BLANCHE PERRY FUHRMAN

February 9, 2017 // Story

 

BLANCHE PERRY FUHRMAN

Sanctification is a cleansing from inbred sin. When we are converted God forgives every

sin we ever committed and removes them as far as the East is from the West but there is still
something in the heart which causes trouble. If the reader has been born again he will know what I
mean. I think I can best illustrate that by my own testimony. Back on the farm after the Lord saved
me that evening on the hillside my whole life was changed. I knew God and often had great times
of fellowship in communion with Him. I did love Him and wanted very much to please Him. There
was only one thing wrong — my temper.

About the time of my conversion my sister, Mae, who is just older than I, was saved, too.

We took our stand for Christ in the home. We started returning thanks at the table for our food,
which was something our family never did before. Then we felt we should establish family altar.
We did so in the face of much opposition.

Soon two other sisters were saved and we helped each other stand for our convictions.

Usually where there is a large family there is likely to be a clashing of wills. Such was the

case with Mae and me. Both of us had wills of iron. My sister always had her way — except when
I had mine! Even though we were both genuinely converted and were a help to each other,
sometimes our clashes were quite vehement. I shall relate one such incident.

One evening Mae and I were milking as usual, when something came up (I do not

remember what). Anyway both of us lost our temper and she said, “You simply didn’t tell the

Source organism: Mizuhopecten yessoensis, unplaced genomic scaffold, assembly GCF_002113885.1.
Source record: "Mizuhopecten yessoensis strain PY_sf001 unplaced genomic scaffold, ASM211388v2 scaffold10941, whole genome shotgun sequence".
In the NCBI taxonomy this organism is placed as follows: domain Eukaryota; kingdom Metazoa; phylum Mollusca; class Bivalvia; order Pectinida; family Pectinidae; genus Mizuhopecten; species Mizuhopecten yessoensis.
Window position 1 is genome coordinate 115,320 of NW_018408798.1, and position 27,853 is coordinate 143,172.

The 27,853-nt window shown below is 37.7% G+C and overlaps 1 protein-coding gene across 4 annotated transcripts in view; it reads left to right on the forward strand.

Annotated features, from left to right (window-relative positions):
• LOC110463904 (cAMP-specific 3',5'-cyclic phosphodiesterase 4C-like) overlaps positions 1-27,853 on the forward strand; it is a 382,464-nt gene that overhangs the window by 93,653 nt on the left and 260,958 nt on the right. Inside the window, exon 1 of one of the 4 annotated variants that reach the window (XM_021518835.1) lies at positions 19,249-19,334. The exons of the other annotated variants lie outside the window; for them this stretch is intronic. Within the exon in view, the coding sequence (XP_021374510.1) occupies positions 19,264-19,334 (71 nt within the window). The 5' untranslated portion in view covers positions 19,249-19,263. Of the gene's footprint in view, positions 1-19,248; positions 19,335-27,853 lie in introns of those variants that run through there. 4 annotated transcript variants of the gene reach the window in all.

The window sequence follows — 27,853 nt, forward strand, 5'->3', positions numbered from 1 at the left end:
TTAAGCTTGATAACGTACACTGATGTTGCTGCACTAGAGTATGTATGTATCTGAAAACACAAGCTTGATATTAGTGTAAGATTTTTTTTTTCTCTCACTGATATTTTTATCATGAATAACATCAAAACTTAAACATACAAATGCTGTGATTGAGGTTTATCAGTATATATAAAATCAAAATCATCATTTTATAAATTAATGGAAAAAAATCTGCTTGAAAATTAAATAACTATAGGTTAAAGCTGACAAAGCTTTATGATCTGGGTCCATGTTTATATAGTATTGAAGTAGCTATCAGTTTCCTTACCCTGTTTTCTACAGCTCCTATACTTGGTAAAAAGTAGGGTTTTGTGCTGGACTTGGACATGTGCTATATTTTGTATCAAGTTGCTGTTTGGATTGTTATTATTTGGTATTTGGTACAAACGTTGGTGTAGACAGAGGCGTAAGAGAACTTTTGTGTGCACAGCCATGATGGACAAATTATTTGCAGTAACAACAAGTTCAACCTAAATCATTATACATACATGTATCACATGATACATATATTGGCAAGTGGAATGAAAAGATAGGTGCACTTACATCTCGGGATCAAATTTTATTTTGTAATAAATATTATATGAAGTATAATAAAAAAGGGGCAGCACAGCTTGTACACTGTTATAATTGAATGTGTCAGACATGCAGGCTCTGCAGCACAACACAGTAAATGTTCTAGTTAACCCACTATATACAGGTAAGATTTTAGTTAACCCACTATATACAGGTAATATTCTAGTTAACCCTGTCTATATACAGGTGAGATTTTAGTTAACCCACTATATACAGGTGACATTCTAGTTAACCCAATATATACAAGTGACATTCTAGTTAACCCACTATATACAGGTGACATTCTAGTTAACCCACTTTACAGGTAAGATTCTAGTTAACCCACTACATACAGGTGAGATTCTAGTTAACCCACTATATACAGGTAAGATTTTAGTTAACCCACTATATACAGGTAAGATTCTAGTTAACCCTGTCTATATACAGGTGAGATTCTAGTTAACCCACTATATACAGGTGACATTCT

truth!”

“I did so!” I said emphatically.

“You did not!” she said more emphatically.

“If anybody lied, you did!” I retorted.

 

One word followed another as anger heightened until we called each other ugly names. We

suddenly came to ourselves and became very quiet. Then she said, “This is a pretty way for
Christians to act.”

“I know it,” I answered meekly.

Ashamed, we finished the milking in silence. Then asked another sister to take the milk into

the house. She went one direction into the woods and I went another. Away from everyone else, I
knelt by a stump and told God how sorry I was. I said, “Lord, if you’ll forgive me, I’ll never do it
again.” And I meant it. Soon peace came back to my heart, and I emerged from the woods to find
Mae with red eyes and a humble heart. Evidently she had prayed through, too.

All went well for a couple of weeks. One day Mae had just scrubbed the kitchen when I

returned from hauling wood. It was raining and plenty of Kentucky clay was sticking to my feet. I
removed my rubbers and set them inside the kitchen door.

“Get those things out of here!” Mae called in no uncertain tones.

“But they’ll get wet outside,” I protested.

“You heard what I said!” she cried with determination.

“I will not,” I simply stated, refusing to move. Whereupon she grabbed my rubbers and

threw them outside in the mud.

“Now go get them,” she said triumphantly.

“I’ll not do it,” I said emphatically, then, changing my mind, I walked outside, picked up the

rubbers and threw them into the kitchen. When I looked at Mae next she looked like I felt — rather
chagrined. We were ashamed. Finally Mae said, “Isn’t there anything better in religion for us than
this?”

Under an old apple tree that night I was ashamed to pray. I said, “Lord, I’m ashamed to ask

forgiveness again. I’ve broken my promise. I just keep on acting ugly. Can’t you give me something
till I won’t do this?” Again the dear Lord forgave me but as time went on, to my utter dismay I
found myself having to repent bitterly for flares of unholy temper. Truly I found that “when I would
do good evil was present with me,” Rom. 7:21.

During my sophomore year in high school my sister was sanctified. I wondered if it would

work, so tried to provoke her to anger (she doesn’t know this), but there was such a change in her
and she remained so sweet that I became convinced and hungry. However, the devil came along